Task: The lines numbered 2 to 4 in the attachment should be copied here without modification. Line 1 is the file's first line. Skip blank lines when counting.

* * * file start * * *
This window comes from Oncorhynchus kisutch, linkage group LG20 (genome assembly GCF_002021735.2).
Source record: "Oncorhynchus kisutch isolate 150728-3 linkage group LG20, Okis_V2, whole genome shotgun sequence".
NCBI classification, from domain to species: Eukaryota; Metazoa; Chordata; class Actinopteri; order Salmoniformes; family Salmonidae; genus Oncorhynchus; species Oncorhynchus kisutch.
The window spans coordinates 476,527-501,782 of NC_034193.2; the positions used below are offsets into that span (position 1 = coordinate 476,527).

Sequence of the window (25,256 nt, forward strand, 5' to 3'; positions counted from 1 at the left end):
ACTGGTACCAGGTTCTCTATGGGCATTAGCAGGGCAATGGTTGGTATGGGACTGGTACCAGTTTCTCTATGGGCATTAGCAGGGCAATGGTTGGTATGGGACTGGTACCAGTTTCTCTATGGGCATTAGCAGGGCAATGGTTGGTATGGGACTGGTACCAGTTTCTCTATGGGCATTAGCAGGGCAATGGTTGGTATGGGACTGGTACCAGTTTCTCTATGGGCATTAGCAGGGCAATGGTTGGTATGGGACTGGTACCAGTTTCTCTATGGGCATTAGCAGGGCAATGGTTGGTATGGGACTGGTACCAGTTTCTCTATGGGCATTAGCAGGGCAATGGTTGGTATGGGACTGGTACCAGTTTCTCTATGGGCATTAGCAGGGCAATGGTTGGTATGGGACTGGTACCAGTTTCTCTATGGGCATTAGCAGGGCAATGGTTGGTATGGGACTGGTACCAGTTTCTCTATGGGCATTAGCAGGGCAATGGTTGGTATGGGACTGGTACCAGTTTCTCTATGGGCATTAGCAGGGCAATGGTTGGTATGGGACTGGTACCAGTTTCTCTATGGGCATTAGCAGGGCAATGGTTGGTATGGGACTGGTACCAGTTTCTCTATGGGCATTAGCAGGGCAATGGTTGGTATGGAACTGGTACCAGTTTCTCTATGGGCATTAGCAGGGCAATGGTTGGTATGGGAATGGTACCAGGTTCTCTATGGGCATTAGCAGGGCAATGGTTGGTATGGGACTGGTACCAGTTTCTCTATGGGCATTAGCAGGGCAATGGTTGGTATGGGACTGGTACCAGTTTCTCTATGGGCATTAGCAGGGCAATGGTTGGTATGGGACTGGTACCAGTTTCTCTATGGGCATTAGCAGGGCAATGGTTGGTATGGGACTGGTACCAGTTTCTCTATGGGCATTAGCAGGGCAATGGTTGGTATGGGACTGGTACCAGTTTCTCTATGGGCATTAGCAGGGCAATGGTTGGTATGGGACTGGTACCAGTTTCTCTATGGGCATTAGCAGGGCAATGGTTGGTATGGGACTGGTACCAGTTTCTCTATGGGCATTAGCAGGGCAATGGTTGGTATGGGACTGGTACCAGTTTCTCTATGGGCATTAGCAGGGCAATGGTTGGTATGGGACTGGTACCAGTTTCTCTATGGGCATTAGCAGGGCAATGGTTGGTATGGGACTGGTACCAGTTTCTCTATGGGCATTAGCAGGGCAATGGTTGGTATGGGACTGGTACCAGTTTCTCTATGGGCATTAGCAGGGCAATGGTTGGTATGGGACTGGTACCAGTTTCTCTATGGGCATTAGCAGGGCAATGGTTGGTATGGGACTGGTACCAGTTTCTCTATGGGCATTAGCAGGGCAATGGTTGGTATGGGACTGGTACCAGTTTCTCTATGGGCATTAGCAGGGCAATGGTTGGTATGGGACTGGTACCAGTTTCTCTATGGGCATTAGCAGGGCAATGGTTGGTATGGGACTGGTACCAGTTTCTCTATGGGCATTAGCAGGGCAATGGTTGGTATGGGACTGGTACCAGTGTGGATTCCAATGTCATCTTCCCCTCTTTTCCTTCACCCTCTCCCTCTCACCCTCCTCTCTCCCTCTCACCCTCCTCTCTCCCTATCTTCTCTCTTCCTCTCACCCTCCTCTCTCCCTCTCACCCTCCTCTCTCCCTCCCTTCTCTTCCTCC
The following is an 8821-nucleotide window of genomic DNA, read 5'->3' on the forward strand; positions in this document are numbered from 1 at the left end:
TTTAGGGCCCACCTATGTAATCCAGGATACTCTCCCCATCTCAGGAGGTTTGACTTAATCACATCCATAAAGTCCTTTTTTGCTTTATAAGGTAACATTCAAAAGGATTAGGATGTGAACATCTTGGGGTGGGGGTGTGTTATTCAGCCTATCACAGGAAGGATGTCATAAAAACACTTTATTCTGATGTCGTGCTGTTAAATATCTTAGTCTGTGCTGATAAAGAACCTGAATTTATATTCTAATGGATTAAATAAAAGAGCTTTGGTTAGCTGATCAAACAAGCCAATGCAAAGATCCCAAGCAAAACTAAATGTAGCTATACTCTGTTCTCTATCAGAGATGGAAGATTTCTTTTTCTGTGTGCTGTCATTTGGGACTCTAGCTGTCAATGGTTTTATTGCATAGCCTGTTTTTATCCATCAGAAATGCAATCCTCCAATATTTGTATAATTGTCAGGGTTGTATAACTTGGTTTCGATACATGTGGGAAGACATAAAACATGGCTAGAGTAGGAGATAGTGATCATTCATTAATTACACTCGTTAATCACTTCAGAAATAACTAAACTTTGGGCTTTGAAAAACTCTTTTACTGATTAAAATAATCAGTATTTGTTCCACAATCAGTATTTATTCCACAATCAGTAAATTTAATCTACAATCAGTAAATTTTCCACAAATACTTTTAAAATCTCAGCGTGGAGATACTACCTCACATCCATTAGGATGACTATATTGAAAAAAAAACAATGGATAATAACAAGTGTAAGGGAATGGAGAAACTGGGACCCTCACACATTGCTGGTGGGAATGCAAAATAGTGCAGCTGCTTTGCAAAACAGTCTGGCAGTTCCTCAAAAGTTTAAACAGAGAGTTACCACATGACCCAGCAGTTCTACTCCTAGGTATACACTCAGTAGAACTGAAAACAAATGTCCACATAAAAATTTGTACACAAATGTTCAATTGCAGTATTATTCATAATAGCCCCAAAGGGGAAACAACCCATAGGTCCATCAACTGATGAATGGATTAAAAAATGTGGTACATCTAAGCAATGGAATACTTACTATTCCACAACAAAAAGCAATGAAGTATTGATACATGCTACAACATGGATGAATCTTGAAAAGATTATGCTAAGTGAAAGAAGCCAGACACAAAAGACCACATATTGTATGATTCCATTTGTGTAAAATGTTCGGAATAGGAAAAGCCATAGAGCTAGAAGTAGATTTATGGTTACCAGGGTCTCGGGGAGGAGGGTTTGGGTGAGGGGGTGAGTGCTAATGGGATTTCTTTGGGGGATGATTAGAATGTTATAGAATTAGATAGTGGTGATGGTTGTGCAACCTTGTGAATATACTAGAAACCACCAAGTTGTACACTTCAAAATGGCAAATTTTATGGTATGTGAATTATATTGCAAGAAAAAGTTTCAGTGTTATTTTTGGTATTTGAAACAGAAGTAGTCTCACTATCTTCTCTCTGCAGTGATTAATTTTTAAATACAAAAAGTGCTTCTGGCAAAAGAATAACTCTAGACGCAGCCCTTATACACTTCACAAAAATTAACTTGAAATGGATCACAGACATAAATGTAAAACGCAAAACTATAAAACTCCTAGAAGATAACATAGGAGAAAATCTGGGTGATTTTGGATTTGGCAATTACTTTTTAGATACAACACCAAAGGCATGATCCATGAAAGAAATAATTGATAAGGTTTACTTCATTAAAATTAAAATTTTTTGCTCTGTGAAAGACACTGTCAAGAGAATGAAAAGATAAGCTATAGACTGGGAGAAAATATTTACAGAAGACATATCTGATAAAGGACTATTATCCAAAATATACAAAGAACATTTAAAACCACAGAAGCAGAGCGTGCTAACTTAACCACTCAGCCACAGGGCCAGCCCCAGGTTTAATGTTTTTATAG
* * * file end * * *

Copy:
Source record: "Oncorhynchus kisutch isolate 150728-3 linkage group LG20, Okis_V2, whole genome shotgun sequence".
NCBI classification, from domain to species: Eukaryota; Metazoa; Chordata; class Actinopteri; order Salmoniformes; family Salmonidae; genus Oncorhynchus; species Oncorhynchus kisutch.
The window spans coordinates 476,527-501,782 of NC_034193.2; the positions used below are offsets into that span (position 1 = coordinate 476,527).